Molecule Within a Molecule

May 12, 2006

All children are fascinated by Russian dolls: when the largest outer wooden figure is opened, a second, smaller, nearly identical doll appears. This one can also be opened and so on…. This toy could well have inspired T. Shinmyozu, H. Takemura, M. Yasutake, and K. Sato in Japan to synthesize their cyclophane within a cyclophane.

Cyclophanes are nonplanar polycyclic aromatic compounds, benzene rings in which two opposite carbon atoms are linked by a handle-like bridge. The simplest example would be a benzene ring “basket” with an alkane “handle”. Of course, this cannot be used to make tubes, so the Japanese scientists synthesized larger rings made of several building blocks whose opening is large enough to enclose larger molecules.

They thus allowed pyromellitic dianhydride (benzene-1,2,4,5-tetracarboxylic acid dianhydride) to react with 1,4-bis(aminomethyl)-2,5-dimethoxybenzene. The acid anhydrides combine with the amino groups to form acid imides, which results in rigid rings made of six building blocks with alternating acid imide and dimethoxybenzene units.

X-ray structure analyses show that these rings are not perfectly round but are shaped more like a triangle. At its widest point, the diameter of the ring is 1.2 to 1.3 nm. That is large enough to take up two molecules of the solvent p-xylene. In doing this, two of the cyclophane rings stack on top of each other to form longer smooth tubes. If the solvent for the crystallization was switched to toluene instead of p-xylene, the rings could enclose three solvent molecules. However, in this case the tubes were no longer smooth but had a zig-zag structure instead.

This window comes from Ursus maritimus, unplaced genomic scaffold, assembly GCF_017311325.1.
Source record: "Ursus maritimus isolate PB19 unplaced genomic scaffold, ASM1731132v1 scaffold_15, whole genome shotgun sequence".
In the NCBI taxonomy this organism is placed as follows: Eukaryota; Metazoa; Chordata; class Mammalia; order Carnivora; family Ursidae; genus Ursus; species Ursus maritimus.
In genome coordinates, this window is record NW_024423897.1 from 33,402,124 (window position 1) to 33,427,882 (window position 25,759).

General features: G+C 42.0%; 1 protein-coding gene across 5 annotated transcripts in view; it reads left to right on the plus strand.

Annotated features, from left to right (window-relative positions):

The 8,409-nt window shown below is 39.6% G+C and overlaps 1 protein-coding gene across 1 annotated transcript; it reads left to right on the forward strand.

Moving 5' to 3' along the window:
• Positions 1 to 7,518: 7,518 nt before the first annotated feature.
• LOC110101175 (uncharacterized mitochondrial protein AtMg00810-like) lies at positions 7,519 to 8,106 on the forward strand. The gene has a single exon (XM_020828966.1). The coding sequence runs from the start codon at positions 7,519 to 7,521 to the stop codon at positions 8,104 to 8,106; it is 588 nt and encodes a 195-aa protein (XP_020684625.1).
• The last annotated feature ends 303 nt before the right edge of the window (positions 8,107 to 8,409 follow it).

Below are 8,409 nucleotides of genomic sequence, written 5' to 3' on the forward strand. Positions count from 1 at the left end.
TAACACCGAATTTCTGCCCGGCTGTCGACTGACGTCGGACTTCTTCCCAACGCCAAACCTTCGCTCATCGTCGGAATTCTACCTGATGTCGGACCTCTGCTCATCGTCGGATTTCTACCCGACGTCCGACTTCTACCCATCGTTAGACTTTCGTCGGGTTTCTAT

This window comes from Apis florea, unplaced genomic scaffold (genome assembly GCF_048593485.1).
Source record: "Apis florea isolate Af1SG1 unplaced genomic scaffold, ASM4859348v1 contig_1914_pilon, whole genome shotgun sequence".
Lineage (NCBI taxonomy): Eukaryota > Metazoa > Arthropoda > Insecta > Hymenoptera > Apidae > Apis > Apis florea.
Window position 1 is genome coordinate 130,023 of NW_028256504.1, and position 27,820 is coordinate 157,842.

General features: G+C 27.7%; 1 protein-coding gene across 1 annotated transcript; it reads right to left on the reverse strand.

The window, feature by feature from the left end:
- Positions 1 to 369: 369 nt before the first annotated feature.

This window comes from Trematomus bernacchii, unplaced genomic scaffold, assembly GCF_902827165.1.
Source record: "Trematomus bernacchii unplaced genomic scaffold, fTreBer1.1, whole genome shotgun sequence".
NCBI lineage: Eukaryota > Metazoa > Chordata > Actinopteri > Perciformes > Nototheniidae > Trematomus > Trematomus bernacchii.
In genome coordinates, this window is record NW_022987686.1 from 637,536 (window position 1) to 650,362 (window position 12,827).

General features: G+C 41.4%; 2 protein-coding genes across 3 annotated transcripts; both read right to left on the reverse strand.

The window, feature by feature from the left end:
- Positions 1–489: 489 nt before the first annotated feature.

The researchers were interested in trying to incorporate larger molecules, such as a smaller cyclophane made of three benzene rings each bound to the others by a C2H4 bridge. This little cyclophane also has a triangular structure and is able to lodge in the larger cyclophane like a “doll within a doll”. These structures also organized themselves into longer, smooth tubes.

Citation: Teruo Shinmyozu, Cyclophanes Within Cyclophanes: The Synthesis of a Pyromellitic Diimide-Based Macrocycle as a Structural Unit in a Molecular Tube and Its Inclusion Phenomena, Angewandte Chemie International Edition 2006, 45, No. 22, 3643–3647, doi: 10.1002/anie.200504499

Source: Angewandte Chemie

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